At least two Republicans on the Amherst Town Board believe a general-fund tax cut is possible next year and are calling on the town's Democratic supervisor to make it happen, beginning Tuesday.
GOP Council Members Jane S. Woodward and James P. Hayes, and their Nov. 4 running mate, Robert C. Simmons Friday said "a practical and responsible tax-cut budget" can be achieved by "taking full advantage" of opportunities in seven different areas.
Political observers said the Republicans may be anticipating good news, budgetwise, by the supervisor on Tuesday and were seeking to steal some of her thunder.
The three Republicans made their pitch in a letter to Supervisor Susan J. Grelick, a Democrat who must file her proposed 1998 general town operating budget by Tuesday.
In any case, the supervisor's budget goes to the full Town Board, controlled 4 to 3 by Republicans. The board will have a month to review it and make changes before airing it at a public hearing Nov. 3, the night before the election.
Five of the seven board members are running in the election. The only two who aren't are Democrats.
The board has already pledged not to raise general-fund taxes next year, unanimously adopting a resolution to that effect June 16. However, that measure was sponsored by GOP Council Member William L. Kindel, the party's candidate against Ms. Grelick in November.
Neither Kindel nor his frequent ally on the board, GOP councilman Thomas A. Loughran, was part of the tax-cut request by the three GOP Town Board candidates on Friday.
The three Republicans upped the board's hold-the-line pledge in June, declaring Friday that the town shouldn't settle for holding the line when a general-fund tax cut is possible.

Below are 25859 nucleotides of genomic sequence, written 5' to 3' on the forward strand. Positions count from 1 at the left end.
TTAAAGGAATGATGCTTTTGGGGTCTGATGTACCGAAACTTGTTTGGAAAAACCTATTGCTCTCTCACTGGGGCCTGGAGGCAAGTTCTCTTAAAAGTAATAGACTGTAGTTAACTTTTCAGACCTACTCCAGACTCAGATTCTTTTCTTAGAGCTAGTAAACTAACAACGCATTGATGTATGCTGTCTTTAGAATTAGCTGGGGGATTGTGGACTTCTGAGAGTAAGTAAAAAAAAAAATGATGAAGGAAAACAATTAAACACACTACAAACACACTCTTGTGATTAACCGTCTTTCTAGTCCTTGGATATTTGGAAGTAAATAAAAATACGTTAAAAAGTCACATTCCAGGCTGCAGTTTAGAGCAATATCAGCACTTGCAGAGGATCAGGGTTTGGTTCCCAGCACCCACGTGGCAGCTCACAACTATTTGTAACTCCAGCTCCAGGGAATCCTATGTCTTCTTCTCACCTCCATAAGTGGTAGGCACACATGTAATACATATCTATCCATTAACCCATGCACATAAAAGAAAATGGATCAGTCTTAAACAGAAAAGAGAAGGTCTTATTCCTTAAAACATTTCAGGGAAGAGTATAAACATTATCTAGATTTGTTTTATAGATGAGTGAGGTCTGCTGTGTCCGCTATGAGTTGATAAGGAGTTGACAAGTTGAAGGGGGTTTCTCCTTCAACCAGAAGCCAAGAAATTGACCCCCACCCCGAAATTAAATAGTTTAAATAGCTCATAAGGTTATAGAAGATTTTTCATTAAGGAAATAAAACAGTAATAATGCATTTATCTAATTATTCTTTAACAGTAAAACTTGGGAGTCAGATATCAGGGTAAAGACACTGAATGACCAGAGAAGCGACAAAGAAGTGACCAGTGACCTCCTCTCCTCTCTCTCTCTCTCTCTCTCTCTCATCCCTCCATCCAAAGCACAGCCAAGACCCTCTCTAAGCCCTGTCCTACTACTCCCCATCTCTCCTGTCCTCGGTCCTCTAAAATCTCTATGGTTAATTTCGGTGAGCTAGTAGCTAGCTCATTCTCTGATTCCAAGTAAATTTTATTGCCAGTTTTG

It should be noted, however, that general-fund taxes account for about 60 percent of the townwide tax rate. The current rate of $6.10 per $1,000 of assessed valuation includes a general-fund tax rate of $3.62, with the highway, part-town and central fire-alarm taxes accounting for the remaining $2.48.
In addition there are special district taxes in Amherst, which vary depending on where a person lives in the large town. A special district budget, filed Sept. 15, holds the line on all taxes except in about a third of 188 streetlighting districts where increases are budgeted, some of them hefty.
Ms. Grelick Saturday said the final numbers aren't in yet, but that she expects to submit a spending plan Tuesday that won't raise taxes.
Mrs. Woodward, Hayes and Simmons said opportunities for a tax cut -- without cutting services, lie in these areas:
Increases in sales tax revenue projections, increased revenues from commercial development, $500,000 in savings from an early-retirement incentive program, use of current surplus funds, decreases in long-term debt and interest payments, budget reforms in the town comptroller's office and $100,000 in savings through consolidation of the Building Maintenance Department with the Highway Department.
Amherst's town tax rate has held steady at $6.10 for the past two years. The three Republicans noted.
"Unfortunately Erie County and the school districts haven't held the line on taxes, and as a result, a growing number of residents have been forced to put up their homes for sale to escape ever-increasing property taxes," they said.
"We will work diligently and cooperatively with you and the other members of the Town Board during budget meetings throughout October to see to it that a tax cut budget becomes a reality for 1998," the Republicans told Ms. Grelick.